The composition of feed that is appropriate for ducks at different stages of their life is shown in Table 1. Feed for ducks is usually in the form of pellets, although it may be in the form of crumbles for very young ducks. When ducks
Table 1 Composition (%) of diets for ducks at different stages of their life
Soybean meal (48.5%) Dicalcium phosphate Limestone Salt
Vitamin and trace mineral mixa Calculated content Protein (%) Calcium (%) Nonphytate phosphorus (%)
aUse a mix appropriate for the diet and follow manufacturer's instructions for use.
start to lay eggs, they need a feed with enough calcium to make the eggshells. For mature ducks that are not laying eggs, all of the limestone except for 1.0% can be replaced by corn. If ducks are becoming too fat, the amount of feed given each day should be limited to the amount needed for the ducks to maintain the proper weight.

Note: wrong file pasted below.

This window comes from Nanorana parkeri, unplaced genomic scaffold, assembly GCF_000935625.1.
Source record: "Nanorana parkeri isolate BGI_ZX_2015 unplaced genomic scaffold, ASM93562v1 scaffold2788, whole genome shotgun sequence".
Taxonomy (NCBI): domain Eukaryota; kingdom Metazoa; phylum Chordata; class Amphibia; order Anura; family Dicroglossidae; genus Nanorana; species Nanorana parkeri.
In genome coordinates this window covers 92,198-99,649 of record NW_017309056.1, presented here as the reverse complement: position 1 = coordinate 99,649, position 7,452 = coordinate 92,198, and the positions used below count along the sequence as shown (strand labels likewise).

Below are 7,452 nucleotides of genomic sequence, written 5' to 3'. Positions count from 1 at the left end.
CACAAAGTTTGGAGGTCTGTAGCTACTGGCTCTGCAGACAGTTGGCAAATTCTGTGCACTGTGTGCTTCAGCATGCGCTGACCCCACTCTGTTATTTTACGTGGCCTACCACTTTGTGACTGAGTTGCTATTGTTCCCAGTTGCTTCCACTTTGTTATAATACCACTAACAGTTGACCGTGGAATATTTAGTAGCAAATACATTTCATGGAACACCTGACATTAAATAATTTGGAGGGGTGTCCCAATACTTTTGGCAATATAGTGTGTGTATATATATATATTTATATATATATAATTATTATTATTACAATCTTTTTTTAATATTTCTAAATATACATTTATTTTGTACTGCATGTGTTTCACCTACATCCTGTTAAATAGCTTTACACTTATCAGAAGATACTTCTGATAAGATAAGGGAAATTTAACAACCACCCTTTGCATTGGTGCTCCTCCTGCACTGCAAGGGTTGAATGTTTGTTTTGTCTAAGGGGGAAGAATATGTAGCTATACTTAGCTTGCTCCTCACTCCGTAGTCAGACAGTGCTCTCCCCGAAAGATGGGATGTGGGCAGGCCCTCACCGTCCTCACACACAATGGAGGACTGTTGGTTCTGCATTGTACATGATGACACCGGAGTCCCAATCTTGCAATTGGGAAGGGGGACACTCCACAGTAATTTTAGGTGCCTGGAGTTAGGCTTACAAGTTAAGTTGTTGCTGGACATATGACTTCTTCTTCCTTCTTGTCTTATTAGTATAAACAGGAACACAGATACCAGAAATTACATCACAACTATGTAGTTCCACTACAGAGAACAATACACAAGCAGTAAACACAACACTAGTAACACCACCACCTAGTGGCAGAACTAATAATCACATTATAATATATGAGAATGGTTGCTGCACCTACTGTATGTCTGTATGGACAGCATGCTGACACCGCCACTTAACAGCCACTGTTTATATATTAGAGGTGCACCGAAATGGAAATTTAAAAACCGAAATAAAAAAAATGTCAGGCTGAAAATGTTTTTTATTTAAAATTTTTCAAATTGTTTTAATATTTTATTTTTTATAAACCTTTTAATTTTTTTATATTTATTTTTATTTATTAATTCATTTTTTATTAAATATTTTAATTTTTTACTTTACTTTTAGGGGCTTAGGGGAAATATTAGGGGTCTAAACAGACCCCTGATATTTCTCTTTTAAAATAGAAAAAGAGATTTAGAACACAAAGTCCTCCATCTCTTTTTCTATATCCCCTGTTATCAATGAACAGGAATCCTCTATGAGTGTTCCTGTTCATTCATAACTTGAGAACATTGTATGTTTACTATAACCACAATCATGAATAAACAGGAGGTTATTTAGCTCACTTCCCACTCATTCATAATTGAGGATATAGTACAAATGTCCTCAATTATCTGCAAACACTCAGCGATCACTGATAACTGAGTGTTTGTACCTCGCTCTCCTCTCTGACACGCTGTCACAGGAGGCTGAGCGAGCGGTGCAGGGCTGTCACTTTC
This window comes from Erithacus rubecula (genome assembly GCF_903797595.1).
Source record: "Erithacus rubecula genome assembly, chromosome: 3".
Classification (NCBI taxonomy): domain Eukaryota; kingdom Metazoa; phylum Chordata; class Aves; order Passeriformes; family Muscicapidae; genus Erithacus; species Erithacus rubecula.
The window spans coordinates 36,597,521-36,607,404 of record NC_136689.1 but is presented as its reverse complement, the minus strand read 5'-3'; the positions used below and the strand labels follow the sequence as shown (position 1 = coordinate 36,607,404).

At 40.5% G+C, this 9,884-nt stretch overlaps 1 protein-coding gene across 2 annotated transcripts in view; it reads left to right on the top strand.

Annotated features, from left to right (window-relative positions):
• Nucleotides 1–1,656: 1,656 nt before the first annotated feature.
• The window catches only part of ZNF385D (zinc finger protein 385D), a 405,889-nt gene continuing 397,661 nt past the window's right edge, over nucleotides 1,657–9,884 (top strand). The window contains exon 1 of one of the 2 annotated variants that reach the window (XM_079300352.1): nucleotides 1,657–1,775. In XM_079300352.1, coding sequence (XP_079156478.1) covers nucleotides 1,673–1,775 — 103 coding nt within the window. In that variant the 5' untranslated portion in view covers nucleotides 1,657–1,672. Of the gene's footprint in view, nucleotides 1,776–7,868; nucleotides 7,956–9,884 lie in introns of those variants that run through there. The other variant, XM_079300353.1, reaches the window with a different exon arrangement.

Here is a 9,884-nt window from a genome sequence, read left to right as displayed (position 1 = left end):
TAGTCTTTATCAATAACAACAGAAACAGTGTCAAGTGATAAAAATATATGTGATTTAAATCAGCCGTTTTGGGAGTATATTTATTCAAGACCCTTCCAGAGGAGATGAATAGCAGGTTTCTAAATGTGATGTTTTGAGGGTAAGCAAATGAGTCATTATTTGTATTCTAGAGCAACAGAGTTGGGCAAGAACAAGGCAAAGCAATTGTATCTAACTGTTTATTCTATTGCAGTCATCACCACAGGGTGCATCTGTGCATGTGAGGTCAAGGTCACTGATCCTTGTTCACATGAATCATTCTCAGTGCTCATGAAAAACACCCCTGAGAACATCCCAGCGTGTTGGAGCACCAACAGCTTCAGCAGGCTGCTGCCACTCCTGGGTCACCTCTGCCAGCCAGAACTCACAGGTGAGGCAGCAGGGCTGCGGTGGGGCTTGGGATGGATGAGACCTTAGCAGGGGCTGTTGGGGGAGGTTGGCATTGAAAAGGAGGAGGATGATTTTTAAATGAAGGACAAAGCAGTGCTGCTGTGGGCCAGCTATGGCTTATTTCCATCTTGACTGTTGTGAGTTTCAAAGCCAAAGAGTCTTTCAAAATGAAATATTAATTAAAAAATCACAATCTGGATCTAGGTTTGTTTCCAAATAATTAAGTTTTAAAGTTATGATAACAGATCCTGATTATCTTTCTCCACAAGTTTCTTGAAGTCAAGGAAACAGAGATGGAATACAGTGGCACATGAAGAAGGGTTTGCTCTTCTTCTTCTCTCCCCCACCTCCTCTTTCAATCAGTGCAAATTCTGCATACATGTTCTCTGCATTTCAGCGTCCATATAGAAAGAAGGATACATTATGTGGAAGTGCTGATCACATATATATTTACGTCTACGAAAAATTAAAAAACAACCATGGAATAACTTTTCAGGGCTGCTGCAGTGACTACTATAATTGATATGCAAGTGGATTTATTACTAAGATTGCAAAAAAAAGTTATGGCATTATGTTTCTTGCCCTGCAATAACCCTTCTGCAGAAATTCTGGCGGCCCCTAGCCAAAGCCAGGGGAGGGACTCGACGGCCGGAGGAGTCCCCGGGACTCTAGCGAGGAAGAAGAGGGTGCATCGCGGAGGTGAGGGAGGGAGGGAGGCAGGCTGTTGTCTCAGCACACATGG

The diets in Table 1 show that carbohydrates fill most of the volume in the diet and provide energy to waterfowl. Soybean meal varies in proportion to the percentage of protein that is needed. If waterfowl eat feed that is too low in protein, they will not get enough amino acids to make body protein that is needed for rapid growth. As a result, ducks will grow slower and mature females will lay fewer eggs. Only the concentrations of methionine1-3-1 and lysine that are needed in the diet have actually been determined. But feeding more than the required protein will not improve their growth and health.
Small amounts of ingredients other than corn and soybean meal are needed to make a balanced feed. Dicalcium phosphate provides additional calcium and phosphorus, while limestone provides only calcium. Both calcium and phosphorus are needed to make strong bones. Without enough of these minerals, bones become rubbery, a condition known as rickets. A mineral that is supplemented by salt is sodium. Without enough sodium, a bird's growth is stunted.
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